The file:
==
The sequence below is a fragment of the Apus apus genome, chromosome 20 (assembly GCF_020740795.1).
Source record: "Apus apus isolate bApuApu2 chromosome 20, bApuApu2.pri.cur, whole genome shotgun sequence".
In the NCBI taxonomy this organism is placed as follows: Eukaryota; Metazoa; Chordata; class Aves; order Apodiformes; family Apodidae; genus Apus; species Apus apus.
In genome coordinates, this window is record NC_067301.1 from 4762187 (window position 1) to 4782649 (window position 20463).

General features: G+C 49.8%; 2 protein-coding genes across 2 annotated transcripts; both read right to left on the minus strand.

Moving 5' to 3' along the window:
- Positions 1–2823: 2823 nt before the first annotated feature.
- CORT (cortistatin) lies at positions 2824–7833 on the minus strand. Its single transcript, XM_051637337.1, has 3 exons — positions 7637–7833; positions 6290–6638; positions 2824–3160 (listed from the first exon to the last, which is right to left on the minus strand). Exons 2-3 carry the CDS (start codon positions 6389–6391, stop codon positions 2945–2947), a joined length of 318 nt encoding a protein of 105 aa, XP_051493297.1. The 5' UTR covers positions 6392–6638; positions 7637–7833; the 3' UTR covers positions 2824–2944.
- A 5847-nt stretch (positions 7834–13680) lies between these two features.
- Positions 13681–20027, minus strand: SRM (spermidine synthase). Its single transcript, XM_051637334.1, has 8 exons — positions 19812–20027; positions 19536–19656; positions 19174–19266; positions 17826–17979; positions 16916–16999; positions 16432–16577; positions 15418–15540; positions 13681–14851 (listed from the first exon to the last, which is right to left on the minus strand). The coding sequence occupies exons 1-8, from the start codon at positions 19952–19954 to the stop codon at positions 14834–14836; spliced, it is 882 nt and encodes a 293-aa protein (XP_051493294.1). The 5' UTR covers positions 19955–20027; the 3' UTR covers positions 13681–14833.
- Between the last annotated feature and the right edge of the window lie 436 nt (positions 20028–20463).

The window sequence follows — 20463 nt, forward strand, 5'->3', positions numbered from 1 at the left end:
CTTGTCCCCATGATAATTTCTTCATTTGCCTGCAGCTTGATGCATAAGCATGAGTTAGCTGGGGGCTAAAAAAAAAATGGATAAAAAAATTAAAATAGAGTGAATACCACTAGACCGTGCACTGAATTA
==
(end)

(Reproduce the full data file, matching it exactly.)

The sequence below is a fragment of the Apus apus genome, chromosome 20 (assembly GCF_020740795.1).
Source record: "Apus apus isolate bApuApu2 chromosome 20, bApuApu2.pri.cur, whole genome shotgun sequence".
In the NCBI taxonomy this organism is placed as follows: Eukaryota; Metazoa; Chordata; class Aves; order Apodiformes; family Apodidae; genus Apus; species Apus apus.
In genome coordinates, this window is record NC_067301.1 from 4762187 (window position 1) to 4782649 (window position 20463).

General features: G+C 49.8%; 2 protein-coding genes across 2 annotated transcripts; both read right to left on the minus strand.

Moving 5' to 3' along the window:
- Positions 1–2823: 2823 nt before the first annotated feature.
- CORT (cortistatin) lies at positions 2824–7833 on the minus strand. Its single transcript, XM_051637337.1, has 3 exons — positions 7637–7833; positions 6290–6638; positions 2824–3160 (listed from the first exon to the last, which is right to left on the minus strand). Exons 2-3 carry the CDS (start codon positions 6389–6391, stop codon positions 2945–2947), a joined length of 318 nt encoding a protein of 105 aa, XP_051493297.1. The 5' UTR covers positions 6392–6638; positions 7637–7833; the 3' UTR covers positions 2824–2944.
- A 5847-nt stretch (positions 7834–13680) lies between these two features.
- Positions 13681–20027, minus strand: SRM (spermidine synthase). Its single transcript, XM_051637334.1, has 8 exons — positions 19812–20027; positions 19536–19656; positions 19174–19266; positions 17826–17979; positions 16916–16999; positions 16432–16577; positions 15418–15540; positions 13681–14851 (listed from the first exon to the last, which is right to left on the minus strand). The coding sequence occupies exons 1-8, from the start codon at positions 19952–19954 to the stop codon at positions 14834–14836; spliced, it is 882 nt and encodes a 293-aa protein (XP_051493294.1). The 5' UTR covers positions 19955–20027; the 3' UTR covers positions 13681–14833.
- Between the last annotated feature and the right edge of the window lie 436 nt (positions 20028–20463).

The window sequence follows — 20463 nt, forward strand, 5'->3', positions numbered from 1 at the left end:
CTTGTCCCCATGATAATTTCTTCATTTGCCTGCAGCTTGATGCATAAGCATGAGTTAGCTGGGGGCTAAAAAAAAAATGGATAAAAAAATTAAAATAGAGTGAATACCACTAGACCGTGCACTGAATTA